By Nadia Harhash Vol. 25 No. 3&4 2020
  19. The Importance of Realizing 1325 in Israel: A Challenge Against All the Odds ( )
    Israel’s failure to adopt a National Action Plan to implement Resolution 1325 demonstrates a policy of indifference to the need to act to achieve equality for women, which is particularly egregious in the context of the ongoing armed conflict.
    By Frances Raday Vol. 25 No. 3&4 2020
  20. UNSC Resolution 1325 and CEDAW: Distinct yet Complementary ( )
    United Nations Security Council Resolution 1325 and the Convention on the Elimination of All Forms of Discrimination Against Women can be used together to expand, strengthen, and operationalize gender equality in the context of conflict, peacebuilding, and post-conflict reconstruction.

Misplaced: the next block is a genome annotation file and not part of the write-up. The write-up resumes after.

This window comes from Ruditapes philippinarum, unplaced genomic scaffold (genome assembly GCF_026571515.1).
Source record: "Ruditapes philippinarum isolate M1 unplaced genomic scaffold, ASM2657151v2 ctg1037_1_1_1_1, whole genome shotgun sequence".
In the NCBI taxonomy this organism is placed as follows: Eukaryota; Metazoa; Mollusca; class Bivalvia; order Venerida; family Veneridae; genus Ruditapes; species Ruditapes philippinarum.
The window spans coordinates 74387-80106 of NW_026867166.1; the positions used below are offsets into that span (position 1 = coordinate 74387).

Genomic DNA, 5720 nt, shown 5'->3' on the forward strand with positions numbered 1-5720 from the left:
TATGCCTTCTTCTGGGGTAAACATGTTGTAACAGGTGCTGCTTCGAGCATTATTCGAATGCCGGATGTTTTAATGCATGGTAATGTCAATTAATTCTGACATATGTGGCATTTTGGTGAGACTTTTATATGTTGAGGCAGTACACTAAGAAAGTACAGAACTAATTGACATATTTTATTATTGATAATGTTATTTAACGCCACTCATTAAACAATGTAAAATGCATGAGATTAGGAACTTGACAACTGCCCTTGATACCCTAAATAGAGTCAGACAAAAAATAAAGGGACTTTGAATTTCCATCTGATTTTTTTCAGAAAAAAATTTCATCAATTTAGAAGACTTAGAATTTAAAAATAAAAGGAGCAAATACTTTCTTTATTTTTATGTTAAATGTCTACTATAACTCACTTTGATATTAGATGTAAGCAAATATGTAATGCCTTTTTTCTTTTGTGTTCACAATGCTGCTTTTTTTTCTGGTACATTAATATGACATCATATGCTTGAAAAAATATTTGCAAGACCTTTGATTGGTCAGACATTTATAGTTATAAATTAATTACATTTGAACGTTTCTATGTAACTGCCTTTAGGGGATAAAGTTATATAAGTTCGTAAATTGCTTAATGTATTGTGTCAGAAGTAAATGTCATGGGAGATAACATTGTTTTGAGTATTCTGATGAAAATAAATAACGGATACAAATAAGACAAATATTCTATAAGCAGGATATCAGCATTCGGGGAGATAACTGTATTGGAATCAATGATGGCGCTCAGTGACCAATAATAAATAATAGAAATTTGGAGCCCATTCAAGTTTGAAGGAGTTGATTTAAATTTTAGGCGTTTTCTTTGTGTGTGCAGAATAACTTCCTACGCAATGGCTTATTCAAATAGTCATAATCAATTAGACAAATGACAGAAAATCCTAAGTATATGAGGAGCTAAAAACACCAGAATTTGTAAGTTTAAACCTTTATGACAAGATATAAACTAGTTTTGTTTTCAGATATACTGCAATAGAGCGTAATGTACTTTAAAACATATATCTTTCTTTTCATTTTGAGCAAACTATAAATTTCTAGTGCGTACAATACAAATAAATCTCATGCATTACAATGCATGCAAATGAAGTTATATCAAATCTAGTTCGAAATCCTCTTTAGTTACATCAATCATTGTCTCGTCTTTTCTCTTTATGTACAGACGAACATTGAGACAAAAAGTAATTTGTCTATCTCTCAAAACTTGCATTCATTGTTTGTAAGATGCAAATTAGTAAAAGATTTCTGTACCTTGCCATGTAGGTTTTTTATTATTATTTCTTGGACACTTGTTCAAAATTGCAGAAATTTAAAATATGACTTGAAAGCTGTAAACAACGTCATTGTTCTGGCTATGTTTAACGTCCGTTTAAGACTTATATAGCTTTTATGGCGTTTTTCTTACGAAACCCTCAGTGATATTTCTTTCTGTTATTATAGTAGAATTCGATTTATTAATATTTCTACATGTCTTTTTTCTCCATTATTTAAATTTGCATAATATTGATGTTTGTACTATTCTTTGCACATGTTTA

By Nida Kamhawi-Bitar Vol. 25 No. 3&4 2020
  21. Women Peace and Security in the Context of India ( )
    While women have long been involved in peacemaking efforts, Resolution 1325 has been ineffective because it neither recognized women's civil society groups already active in the field nor was enforced
    By Paula Banerjee Vol. 25 No. 3&4 2020
  22. 1325 As an Important Resource for Advancing Israeli-Palestinian Peace ( )
    The Civil Society Action Plan redefined "security" to include many voices among women's organizations and show that any change in the concept of women’s representation and protection requires a broad concept of security.
    By Anat Thon-Ashkenazy Vol. 25 No. 3&4 2020
  23. Promoting Implementation of Resolution 1325 in Palestine ( )
    For women to be able to play leading roles in peacebuilding in Palestine and around the world, some radical, comprehensive, and sustainable changes in the educational system are needed first.
    By Huda Abuarquob Vol. 25 No. 3&4 2020
  24. 1325 and 2250: The Responsibility to Protect Both Women and Youth ( )
    The implementation of international human rights protections such as UNSCR 1325 and 2250 and the Responsibility to Protect doctrine is more than an obligation if we are to attain justice, peace, security, and democracy in the region; it is the future.
    By Srruthi Lekha Raaja Elango Vol. 25 No. 3&4 2020